In ad 321, Roman Emperor Constantine the Great codified that there would be 7 days in a week. Even in the modern era of evidence-based-medicine, this 1695-year-old decree remains a primary reference for duration of antibiotic therapy: it leads physicians to treat infections in intervals of 7 days. Thus, it is gratifying when clinical trials challenge the standard antibiotic duration of 7 to 14 days.
In the past, community-acquired pneumonia was treated with a 7- to 14-day course of antibiotics. However, clinical trials in the early 2000s demonstrated that 3 or 5 days of protocol-specified antibiotics are as efficacious as longer courses of therapy for patients with mild to moderately severe community-acquired pneumonia.1,2 To this body of literature is now added a new randomized trial, in this issue of JAMA Internal Medicine, by Uranga et al,3 comparing short-course vs longer courses of therapy for hospitalized patients with community-acquired pneumonia. The trial used a pragmatic design in that treating physicians were allowed to select their preferred antibiotic for the first 5 days of therapy. Patients were randomized such that on day 5 those in the control group continued the therapy selected by their treating physicians and those in the experimental group had their antibiotics stopped if they were afebrile for 48 hours and had no more than 1 sign of clinical instability (eg, hypotension, tachycardia, tachypnea, or hypoxia). These criteria for stopping the antibiotic applied to 70.1% of patients in the experimental arm. Although patients admitted to the intensive care unit were excluded from the trial, a substantial number (approximately 40%) of patients in both arms had Pneumonia Severity Index scores of IV to V, indicative of severe illness. In contrast, prior studies of short-course antibiotic therapy have focused primarily on patients with mild to moderate illness.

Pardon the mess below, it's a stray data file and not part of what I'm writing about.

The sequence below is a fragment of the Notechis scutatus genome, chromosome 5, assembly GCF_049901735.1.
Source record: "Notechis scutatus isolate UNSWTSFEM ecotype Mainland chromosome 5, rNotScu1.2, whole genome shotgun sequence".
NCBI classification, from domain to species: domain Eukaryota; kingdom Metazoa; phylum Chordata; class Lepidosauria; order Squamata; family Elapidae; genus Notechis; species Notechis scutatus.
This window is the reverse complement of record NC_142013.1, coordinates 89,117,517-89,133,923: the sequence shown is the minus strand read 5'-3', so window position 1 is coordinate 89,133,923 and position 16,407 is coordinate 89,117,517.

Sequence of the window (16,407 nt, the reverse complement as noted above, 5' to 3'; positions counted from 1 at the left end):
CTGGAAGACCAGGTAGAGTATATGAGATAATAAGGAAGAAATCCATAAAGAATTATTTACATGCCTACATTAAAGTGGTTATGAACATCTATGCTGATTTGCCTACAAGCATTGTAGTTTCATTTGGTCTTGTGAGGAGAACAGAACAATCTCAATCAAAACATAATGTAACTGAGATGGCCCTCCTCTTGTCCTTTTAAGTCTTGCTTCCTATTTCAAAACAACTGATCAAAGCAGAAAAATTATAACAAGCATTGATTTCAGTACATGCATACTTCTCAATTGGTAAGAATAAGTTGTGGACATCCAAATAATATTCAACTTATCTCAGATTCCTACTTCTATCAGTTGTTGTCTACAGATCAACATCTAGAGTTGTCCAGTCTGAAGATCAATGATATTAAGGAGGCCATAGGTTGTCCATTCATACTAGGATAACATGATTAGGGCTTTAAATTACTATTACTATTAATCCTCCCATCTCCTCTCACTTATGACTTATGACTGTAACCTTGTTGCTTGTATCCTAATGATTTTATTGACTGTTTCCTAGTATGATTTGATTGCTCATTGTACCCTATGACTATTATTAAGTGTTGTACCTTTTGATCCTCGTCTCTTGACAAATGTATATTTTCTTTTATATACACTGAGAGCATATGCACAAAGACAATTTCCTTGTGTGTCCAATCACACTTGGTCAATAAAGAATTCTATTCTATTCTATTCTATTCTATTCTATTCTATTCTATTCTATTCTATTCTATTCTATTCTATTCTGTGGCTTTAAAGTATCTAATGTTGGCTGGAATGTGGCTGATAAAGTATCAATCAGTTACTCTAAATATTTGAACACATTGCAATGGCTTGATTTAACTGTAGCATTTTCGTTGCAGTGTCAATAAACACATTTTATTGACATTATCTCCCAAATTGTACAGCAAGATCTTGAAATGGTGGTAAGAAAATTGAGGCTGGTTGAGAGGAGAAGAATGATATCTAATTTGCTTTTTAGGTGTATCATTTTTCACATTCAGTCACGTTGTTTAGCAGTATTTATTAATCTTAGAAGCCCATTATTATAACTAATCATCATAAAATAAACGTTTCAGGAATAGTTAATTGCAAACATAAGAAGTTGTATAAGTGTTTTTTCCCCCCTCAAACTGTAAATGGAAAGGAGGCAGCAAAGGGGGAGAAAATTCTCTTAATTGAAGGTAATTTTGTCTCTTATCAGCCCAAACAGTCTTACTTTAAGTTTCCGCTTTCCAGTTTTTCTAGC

Spellberg B. The New Antibiotic Mantra—“Shorter Is Better”. JAMA Intern Med. 2016;176(9):1254–1255. doi:10.1001/jamainternmed.2016.3646
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